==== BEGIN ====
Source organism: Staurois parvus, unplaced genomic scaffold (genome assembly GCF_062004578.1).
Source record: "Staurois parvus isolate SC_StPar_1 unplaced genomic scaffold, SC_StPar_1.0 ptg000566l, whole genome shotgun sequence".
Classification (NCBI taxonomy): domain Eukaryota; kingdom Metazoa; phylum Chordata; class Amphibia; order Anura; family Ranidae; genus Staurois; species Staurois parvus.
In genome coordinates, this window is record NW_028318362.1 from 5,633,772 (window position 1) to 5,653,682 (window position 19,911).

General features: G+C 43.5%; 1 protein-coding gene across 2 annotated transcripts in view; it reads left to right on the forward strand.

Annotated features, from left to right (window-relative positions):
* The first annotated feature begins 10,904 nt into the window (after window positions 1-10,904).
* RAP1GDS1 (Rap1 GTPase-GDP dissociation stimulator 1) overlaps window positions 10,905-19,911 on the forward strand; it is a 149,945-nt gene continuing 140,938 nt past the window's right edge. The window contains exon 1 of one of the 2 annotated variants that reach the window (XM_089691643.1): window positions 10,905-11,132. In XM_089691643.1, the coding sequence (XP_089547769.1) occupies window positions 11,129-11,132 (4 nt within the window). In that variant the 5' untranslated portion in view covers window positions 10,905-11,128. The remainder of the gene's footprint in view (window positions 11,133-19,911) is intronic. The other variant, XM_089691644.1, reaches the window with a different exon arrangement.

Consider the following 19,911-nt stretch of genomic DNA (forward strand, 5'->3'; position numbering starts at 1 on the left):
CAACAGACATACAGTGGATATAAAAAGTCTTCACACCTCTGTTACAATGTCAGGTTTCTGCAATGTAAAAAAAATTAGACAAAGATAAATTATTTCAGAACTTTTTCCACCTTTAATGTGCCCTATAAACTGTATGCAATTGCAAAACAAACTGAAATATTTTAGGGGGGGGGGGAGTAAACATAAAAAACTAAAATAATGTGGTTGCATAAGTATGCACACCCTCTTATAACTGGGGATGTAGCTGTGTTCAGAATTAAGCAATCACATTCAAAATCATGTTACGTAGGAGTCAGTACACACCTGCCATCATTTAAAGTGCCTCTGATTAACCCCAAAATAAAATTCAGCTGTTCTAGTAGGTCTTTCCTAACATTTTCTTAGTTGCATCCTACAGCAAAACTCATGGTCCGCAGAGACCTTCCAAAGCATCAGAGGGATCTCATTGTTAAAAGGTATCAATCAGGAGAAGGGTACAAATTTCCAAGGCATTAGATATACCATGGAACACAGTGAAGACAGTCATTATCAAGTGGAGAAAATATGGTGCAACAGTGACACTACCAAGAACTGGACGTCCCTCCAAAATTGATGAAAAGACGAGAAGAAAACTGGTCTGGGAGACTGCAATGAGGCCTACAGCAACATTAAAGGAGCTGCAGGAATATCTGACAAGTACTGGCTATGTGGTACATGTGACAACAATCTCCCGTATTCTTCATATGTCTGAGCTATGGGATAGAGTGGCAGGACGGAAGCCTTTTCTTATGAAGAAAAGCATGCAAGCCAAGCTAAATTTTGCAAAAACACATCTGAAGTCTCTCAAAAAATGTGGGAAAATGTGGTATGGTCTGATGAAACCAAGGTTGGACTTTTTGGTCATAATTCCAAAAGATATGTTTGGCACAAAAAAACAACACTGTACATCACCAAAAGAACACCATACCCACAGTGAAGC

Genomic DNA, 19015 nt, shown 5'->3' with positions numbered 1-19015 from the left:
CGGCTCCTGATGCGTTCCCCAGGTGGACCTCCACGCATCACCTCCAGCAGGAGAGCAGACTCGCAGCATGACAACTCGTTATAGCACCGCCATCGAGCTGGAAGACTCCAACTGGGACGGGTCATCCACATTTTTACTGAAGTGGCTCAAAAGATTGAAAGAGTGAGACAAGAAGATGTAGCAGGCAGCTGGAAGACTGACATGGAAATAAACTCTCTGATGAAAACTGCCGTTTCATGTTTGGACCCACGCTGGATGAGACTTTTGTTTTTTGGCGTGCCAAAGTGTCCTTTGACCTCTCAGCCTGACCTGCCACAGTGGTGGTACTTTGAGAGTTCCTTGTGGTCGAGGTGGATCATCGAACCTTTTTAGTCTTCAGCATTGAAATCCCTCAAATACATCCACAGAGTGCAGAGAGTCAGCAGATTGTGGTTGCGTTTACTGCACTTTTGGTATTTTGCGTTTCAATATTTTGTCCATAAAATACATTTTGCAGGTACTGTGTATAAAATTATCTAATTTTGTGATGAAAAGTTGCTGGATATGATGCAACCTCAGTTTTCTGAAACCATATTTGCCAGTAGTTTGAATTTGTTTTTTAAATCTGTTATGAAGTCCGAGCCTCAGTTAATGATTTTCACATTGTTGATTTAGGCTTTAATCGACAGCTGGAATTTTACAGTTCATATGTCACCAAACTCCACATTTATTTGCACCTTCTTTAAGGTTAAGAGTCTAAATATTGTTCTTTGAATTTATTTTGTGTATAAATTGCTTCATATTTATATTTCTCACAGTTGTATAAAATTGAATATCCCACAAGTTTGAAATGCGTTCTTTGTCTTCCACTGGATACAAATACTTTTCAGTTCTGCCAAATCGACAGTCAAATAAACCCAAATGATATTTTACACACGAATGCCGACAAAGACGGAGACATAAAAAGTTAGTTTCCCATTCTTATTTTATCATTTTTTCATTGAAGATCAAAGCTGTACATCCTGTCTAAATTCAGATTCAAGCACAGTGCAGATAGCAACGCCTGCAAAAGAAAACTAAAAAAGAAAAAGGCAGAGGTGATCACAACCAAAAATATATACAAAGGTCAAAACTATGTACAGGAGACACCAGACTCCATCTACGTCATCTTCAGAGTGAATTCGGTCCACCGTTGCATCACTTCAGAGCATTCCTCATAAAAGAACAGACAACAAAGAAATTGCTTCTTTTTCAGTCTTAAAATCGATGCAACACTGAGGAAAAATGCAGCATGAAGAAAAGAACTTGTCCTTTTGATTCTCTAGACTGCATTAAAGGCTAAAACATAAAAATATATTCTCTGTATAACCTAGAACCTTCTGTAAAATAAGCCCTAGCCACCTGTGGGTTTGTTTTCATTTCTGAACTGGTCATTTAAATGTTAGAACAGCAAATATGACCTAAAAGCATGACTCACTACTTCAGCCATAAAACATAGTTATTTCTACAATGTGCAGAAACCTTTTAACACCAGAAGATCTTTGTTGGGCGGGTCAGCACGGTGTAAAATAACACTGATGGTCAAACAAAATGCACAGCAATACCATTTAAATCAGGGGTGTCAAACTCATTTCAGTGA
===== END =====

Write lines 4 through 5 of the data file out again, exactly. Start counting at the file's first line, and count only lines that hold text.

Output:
In genome coordinates, this window is record NW_028318362.1 from 5,633,772 (window position 1) to 5,653,682 (window position 19,911).

General features: G+C 43.5%; 1 protein-coding gene across 2 annotated transcripts in view; it reads left to right on the forward strand.